Celebrated Astro-Strategist Cum Fashion Adviser, Hirav Shah Opines- “Fashion is part of the daily air and it changes all the time, with all the events. You can even see the approaching of a revolution in clothes. You can see and feel everything in clothes.”
Meanwhile, Don’t you want to know ‘Why & How is Fashion Industry’s Diversification In Full Swing’ ?
Fashion Strategist Hirav Shah Says- The reason for fashion industry’s diversification is the same as a portfolio’s diversification and that is less exposure to risk. You never know when an audience will shift its interest from one product type to another. It is best to have your finger in many pots so that you will be ready when the changes and metamorphosis happen.
Hence, Brands are diversifying their offers to give the client not only garments but a 360 degrees’ experience.
“Fashion Beyond Fashion” is the catchword-Quotes Hirav Shah.
Fashion has always been about garments, but talking about numbers, companies are always looking for new ways of conquering the consumer. But, what to do in a world where every time is harder to be surprised? How to fight sales deceleration in the sector?
Brands are teaming up with other sectors amidst sales deceleration. Brands are diversifying their offer to provide not only fashion, but an entire experience through :
1. Fruitful Collaborations
It’s not new that the fashion industry wants to provide different experiences to the customers, but it has been mainly through collaborations in luxury brands.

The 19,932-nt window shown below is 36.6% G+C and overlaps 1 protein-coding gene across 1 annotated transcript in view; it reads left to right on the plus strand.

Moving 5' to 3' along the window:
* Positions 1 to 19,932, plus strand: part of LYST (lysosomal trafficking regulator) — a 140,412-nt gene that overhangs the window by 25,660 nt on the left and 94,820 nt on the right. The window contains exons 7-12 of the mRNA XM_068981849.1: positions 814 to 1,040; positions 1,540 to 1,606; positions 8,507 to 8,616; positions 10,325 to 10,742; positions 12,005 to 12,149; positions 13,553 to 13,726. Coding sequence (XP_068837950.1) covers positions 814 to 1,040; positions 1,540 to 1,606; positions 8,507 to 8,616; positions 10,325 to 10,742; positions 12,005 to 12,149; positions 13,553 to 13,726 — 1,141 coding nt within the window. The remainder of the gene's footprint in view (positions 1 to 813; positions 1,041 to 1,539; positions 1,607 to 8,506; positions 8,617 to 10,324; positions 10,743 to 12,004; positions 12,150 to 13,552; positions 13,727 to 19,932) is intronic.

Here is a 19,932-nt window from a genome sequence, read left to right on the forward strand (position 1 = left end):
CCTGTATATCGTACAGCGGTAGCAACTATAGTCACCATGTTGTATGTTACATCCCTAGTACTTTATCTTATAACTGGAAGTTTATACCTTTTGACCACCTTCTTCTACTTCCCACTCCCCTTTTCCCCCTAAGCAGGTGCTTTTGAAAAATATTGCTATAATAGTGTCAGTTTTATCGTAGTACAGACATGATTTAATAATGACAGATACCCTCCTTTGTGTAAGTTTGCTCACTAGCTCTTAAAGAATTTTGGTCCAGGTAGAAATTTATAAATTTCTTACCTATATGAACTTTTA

Armani, for example with its megastore in Via Manzoni 31, in Milan, where it has a cafeteria, a decoration division and even a bookstore.Another of the big luxury brands in opening its offer to other sectors has been Hermès, mixing its classic aesthetic with one of the brands that represents innovation the most, Apple. Together they have launched several versions of Apple Watch, priced between 1,100 and 1,500 euros.
Big luxury brands have collaborated with other sectors to launch limited editions
Gucci couldn’t stay behind, the Italian luxury brand did recently a collaboration with Fiat to launch a limited edition of the classic car of the company, the Fiat 500, an icon of Italian culture. Dolce&Gabbana also created an alliance with Martini to launch its special bottle Martini Gold.
But now new business models have started to diversify the offer, it’s not only luxury making collaborations, but also giants of fast fashion like Inditex or H&M are raising their offer to brands from other sectors.
From the alliance of Bershka with the live streaming music platform Tidal, to the new store concept of Primark in which clients can get a haircut or drink a coffee. Brands are looking to be different for its clients, to generate a 360 degrees’ experience, where they don’t only find garments in its stores but also an entire concept.